Demonstrators march from Parliament Hill as they mark the 99th anniversary of the 1915 Armenian Massacre Thursday April 24, 2014 in

April 24 is a sacred day for Armenians. On that Sunday night in 1915,  250 Armenian intellectuals from Istanbul were rounded up and deported,
most were killed. Thousands of Armenian community leaders, businessmen  and intellectuals from elsewhere within the Ottoman Empire suffered  the same fate in the following few weeks, and the genocide and forced  deportation of nearly all Ottoman Armenians soon followed.

As has been done for nearly 50 years, the Armenian community  commemorated the Armenian genocide on April 24 by rallying on  Parliament Hill, and then marching, symbolic of the deportations, to  the Turkish Embassy. However, this year we were shocked that a  counter-demonstration was allowed to take place, at both locations,  with numbers substantial enough that the Ottawa police (of which there
were many) had separated and fenced off both groups. I was horrified  that deniers of the genocide were given permission to demonstrate on
the same day and at the same time, with the obvious objective of  hijacking our genocide commemoration.

The protesters on the Turkish side were fresh faced and young, and seemingly angry. I was especially disturbed when a young Armenian
musician playing a mournful tune on stage was being drowned out by the  blasting of very loud dance or metal-type music, seemingly to drown  out our sound, to shut us up. But I was also shocked that this group  was granted the right to be there in the first place. Can anyone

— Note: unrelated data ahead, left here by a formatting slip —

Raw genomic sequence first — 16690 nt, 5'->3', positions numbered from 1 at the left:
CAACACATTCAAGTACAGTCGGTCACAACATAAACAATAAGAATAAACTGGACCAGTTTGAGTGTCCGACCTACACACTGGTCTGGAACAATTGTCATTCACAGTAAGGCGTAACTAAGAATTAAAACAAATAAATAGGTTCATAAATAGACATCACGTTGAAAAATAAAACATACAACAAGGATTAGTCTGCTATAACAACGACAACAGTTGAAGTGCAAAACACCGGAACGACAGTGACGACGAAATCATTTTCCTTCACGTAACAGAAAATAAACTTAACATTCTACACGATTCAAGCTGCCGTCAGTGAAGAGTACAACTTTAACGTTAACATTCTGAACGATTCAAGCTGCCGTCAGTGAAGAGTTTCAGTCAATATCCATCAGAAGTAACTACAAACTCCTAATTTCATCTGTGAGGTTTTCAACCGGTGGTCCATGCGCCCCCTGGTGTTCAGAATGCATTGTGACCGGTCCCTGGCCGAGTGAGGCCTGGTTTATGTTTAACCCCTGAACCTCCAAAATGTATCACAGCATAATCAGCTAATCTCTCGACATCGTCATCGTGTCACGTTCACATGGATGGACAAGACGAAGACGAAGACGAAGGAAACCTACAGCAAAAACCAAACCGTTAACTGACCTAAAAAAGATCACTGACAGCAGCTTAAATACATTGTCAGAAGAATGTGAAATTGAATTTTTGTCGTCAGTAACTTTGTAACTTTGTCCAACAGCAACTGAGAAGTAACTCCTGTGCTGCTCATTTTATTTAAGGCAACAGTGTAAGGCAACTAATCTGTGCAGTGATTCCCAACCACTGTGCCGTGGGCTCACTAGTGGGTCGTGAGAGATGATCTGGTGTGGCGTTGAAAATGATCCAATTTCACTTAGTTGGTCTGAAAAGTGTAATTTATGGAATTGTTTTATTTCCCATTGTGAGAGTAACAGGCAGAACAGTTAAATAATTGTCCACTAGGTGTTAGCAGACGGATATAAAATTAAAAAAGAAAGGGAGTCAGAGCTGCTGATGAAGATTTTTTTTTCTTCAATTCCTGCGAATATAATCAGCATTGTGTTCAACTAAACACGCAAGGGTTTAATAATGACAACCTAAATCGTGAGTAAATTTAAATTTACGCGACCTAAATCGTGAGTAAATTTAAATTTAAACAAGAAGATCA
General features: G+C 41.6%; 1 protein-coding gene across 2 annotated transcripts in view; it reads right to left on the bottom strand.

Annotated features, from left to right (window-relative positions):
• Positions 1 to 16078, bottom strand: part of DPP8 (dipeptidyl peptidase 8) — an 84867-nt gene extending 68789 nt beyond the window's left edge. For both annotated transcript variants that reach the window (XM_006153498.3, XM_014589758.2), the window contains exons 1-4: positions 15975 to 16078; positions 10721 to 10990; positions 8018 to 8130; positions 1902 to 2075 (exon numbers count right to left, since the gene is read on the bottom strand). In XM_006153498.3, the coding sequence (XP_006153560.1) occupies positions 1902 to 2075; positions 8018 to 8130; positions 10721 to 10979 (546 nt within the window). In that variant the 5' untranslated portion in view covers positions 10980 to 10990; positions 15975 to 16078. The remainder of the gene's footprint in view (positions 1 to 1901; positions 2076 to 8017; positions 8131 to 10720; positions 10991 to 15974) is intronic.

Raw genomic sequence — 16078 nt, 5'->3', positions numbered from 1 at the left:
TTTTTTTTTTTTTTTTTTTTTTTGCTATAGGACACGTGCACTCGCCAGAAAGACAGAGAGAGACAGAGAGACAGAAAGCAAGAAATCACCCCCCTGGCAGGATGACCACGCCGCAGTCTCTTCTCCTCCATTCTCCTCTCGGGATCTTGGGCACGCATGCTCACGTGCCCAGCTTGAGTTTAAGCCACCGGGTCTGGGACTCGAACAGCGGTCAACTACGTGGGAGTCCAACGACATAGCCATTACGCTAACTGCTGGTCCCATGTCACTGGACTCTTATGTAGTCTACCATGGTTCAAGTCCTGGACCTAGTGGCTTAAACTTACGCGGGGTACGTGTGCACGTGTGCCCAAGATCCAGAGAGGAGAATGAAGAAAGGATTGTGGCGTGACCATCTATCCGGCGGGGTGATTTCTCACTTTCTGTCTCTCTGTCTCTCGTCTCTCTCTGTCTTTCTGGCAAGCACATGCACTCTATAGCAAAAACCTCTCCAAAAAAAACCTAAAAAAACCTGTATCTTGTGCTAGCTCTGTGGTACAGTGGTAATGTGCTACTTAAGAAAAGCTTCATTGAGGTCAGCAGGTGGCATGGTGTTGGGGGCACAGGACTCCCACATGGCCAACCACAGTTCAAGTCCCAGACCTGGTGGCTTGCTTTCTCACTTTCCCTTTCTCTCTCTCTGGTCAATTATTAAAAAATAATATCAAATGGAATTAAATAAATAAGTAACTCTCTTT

imagine a rally on Parliament Hill commemorating the Holocaust, the  Rwandan or Cambodian genocide, and separating the grounds in half to
accommodate apologists for the genocide perpetrators? Can anyone  imagine that on Remembrance Day, a group of protesters be given a
permit to shout down or disturb the ceremony at the Tomb of the  Unknown Soldier? I found it morally reprehensible that this group was
allowed to disturb such a painful and solemn commemoration.

Frustrated, I decided that I needed to do something. I have been part  of a wonderful Turkish, Kurdish and Armenian dialogue group since 2007  called Voices in Dialogue, and wrote them an open letter, parts of  which are reproduced here. I am convinced that any acknowledgment of  the genocide will come through Armenian-Turkish cooperation and  through gradual dissent on this and other issues related to democracy  in Turkey. In the last decade or so, the Armenian genocide has been  publicly spoken about in Turkey, often angrily but other times in the  hopes of understanding the past we all share but which Turks are only  recently coming to grips with. Acknowledgment would be a testament to  those many Armenian grandmothers that some Turkish people are  discovering they have always had, now voicing their experiences,  sometimes on their deathbeds. On this year before the symbolic  centenary of the genocide, I remain hopeful.

Aram Adjemian
755 reads | 10.05.2014

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